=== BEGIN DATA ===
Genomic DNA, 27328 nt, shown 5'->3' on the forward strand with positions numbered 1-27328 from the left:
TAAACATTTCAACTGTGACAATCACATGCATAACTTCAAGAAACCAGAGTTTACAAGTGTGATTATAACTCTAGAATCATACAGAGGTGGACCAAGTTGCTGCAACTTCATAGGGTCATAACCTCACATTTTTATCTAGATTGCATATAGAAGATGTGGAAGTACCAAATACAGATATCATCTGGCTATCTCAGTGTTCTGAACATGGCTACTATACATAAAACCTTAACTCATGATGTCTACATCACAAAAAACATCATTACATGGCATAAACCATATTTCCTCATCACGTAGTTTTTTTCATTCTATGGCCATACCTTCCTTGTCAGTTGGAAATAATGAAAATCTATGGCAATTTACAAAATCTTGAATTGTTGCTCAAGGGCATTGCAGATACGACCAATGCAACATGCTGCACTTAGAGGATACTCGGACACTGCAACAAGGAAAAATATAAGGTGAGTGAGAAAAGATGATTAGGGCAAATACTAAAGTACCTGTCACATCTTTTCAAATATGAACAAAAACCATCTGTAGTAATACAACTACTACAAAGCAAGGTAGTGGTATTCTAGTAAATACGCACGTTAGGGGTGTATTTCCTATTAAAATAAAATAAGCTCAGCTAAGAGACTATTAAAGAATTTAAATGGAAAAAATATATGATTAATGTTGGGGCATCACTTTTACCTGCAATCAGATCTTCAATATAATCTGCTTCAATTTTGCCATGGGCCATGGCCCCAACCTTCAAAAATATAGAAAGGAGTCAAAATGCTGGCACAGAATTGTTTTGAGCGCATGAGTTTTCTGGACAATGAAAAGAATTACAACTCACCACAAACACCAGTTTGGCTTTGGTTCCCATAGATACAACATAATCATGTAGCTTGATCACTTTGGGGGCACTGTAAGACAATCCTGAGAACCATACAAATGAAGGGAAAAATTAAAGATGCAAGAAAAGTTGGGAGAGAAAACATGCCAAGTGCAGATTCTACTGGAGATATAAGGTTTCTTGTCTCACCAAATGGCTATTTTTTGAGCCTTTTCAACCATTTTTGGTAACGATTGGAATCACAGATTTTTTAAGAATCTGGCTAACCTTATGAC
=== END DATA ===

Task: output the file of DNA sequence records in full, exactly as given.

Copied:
Genomic DNA, 27328 nt, shown 5'->3' on the forward strand with positions numbered 1-27328 from the left:
TAAACATTTCAACTGTGACAATCACATGCATAACTTCAAGAAACCAGAGTTTACAAGTGTGATTATAACTCTAGAATCATACAGAGGTGGACCAAGTTGCTGCAACTTCATAGGGTCATAACCTCACATTTTTATCTAGATTGCATATAGAAGATGTGGAAGTACCAAATACAGATATCATCTGGCTATCTCAGTGTTCTGAACATGGCTACTATACATAAAACCTTAACTCATGATGTCTACATCACAAAAAACATCATTACATGGCATAAACCATATTTCCTCATCACGTAGTTTTTTTCATTCTATGGCCATACCTTCCTTGTCAGTTGGAAATAATGAAAATCTATGGCAATTTACAAAATCTTGAATTGTTGCTCAAGGGCATTGCAGATACGACCAATGCAACATGCTGCACTTAGAGGATACTCGGACACTGCAACAAGGAAAAATATAAGGTGAGTGAGAAAAGATGATTAGGGCAAATACTAAAGTACCTGTCACATCTTTTCAAATATGAACAAAAACCATCTGTAGTAATACAACTACTACAAAGCAAGGTAGTGGTATTCTAGTAAATACGCACGTTAGGGGTGTATTTCCTATTAAAATAAAATAAGCTCAGCTAAGAGACTATTAAAGAATTTAAATGGAAAAAATATATGATTAATGTTGGGGCATCACTTTTACCTGCAATCAGATCTTCAATATAATCTGCTTCAATTTTGCCATGGGCCATGGCCCCAACCTTCAAAAATATAGAAAGGAGTCAAAATGCTGGCACAGAATTGTTTTGAGCGCATGAGTTTTCTGGACAATGAAAAGAATTACAACTCACCACAAACACCAGTTTGGCTTTGGTTCCCATAGATACAACATAATCATGTAGCTTGATCACTTTGGGGGCACTGTAAGACAATCCTGAGAACCATACAAATGAAGGGAAAAATTAAAGATGCAAGAAAAGTTGGGAGAGAAAACATGCCAAGTGCAGATTCTACTGGAGATATAAGGTTTCTTGTCTCACCAAATGGCTATTTTTTGAGCCTTTTCAACCATTTTTGGTAACGATTGGAATCACAGATTTTTTAAGAATCTGGCTAACCTTATGAC